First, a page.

Britain's National Health Service faces a "financial crisis" in the next few years unless the government presses ahead with its under-fire reform plans, the health minister warned Thursday.
Andrew Lansley said he was prepared to accept "substantial and significant" changes to his plans to reform the NHS, but warned that maintaining the "status quo" was not an option as Britain faces up to an ageing population.
Lansley said the NHS would face a £20 billion-a-year funding gap over the next four years unless large-scale reforms were introduced.
By 2030, the number of over-85s is projected to reach 3.5 million, or one in 20 of the British population, placing an increasing burden on the NHS, Lansley said in an article in the Daily Telegraph newspaper.
"Our health service is facing huge challenges that, if not dealt with today, will almost certainly mean a crisis tomorrow," he wrote.
Under the radical reforms proposed by the Conservative-Liberal Democrat coalition government, control for managing budgets would be taken away from local boards and handed to family doctors.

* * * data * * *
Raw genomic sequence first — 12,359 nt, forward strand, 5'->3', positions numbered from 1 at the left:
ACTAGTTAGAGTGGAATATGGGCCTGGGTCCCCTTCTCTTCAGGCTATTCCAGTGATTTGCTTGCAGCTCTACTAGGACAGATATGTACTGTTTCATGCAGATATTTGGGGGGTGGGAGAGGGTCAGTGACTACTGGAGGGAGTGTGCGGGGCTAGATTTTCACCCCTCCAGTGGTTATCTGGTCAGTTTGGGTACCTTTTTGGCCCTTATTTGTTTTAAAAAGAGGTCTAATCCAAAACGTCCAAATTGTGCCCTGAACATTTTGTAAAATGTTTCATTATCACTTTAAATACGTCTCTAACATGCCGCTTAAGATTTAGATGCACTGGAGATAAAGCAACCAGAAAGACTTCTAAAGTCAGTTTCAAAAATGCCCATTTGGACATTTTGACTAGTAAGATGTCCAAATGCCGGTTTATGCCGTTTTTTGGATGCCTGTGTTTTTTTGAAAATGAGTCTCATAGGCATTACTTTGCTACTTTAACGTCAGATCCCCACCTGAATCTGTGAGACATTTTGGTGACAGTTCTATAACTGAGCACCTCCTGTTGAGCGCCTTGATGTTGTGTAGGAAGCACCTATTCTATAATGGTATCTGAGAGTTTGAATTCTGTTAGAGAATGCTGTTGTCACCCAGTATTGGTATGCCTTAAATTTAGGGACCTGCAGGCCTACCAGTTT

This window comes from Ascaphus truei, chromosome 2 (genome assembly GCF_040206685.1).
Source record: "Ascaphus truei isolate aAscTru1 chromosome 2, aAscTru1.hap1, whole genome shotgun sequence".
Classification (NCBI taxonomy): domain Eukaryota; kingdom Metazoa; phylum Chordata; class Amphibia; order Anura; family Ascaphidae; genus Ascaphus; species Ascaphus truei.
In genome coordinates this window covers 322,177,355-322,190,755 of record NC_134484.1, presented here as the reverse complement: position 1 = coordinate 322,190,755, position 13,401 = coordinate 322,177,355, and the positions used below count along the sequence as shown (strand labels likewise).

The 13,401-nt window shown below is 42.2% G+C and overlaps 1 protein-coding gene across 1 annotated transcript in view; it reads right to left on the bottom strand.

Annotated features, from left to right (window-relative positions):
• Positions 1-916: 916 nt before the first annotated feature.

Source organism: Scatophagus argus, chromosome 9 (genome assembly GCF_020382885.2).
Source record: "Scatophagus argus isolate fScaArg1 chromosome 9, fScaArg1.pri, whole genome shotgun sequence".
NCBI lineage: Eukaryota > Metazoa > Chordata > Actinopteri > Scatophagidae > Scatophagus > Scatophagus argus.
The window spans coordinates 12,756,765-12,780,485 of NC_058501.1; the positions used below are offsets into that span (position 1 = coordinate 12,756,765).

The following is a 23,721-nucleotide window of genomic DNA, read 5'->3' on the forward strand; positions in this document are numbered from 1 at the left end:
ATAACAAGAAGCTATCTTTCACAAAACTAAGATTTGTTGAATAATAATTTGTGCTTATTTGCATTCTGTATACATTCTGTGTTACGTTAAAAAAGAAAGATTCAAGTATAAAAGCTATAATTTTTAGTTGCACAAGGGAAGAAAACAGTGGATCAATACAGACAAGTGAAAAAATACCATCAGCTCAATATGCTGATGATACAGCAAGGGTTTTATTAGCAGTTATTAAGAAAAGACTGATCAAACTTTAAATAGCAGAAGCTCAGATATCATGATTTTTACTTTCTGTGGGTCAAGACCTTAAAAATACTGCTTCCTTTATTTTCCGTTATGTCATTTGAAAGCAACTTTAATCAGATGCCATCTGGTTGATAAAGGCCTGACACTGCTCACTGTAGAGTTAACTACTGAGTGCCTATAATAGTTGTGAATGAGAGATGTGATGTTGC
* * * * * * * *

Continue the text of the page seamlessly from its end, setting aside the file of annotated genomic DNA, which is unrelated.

The reforms would also give the private sector a greater role in running health services, although Lansley insisted Thursday the Conservatives would "never" privatise the NHS.
"But if we choose to ignore the pressures on it, the health service will face a financial crisis within a matter of years that will threaten the very values we hold so dear -- of a comprehensive health service, available to all, free at the point of use and based on need and not the ability to pay," he said.
The proposals have come under intense pressure after Deputy Prime Minister Nick Clegg opposed them and made them a key test of the continued cooperation of his Liberal Democrats, the junior partners, in the coalition.
The British Medical Association (BMA), the trade union for doctors, has also voiced strong concern.
In response, Prime Minister David Cameron "paused" the legislative process for the bill to allow a further consultation period, which ended on Tuesday and the government is expected to report back later this month.
Lansley promised the plans would be substantially modified.
"We have always been clear that we are ready to accept any changes -- substantial and significant -- if they help us improve care for patients," he wrote.
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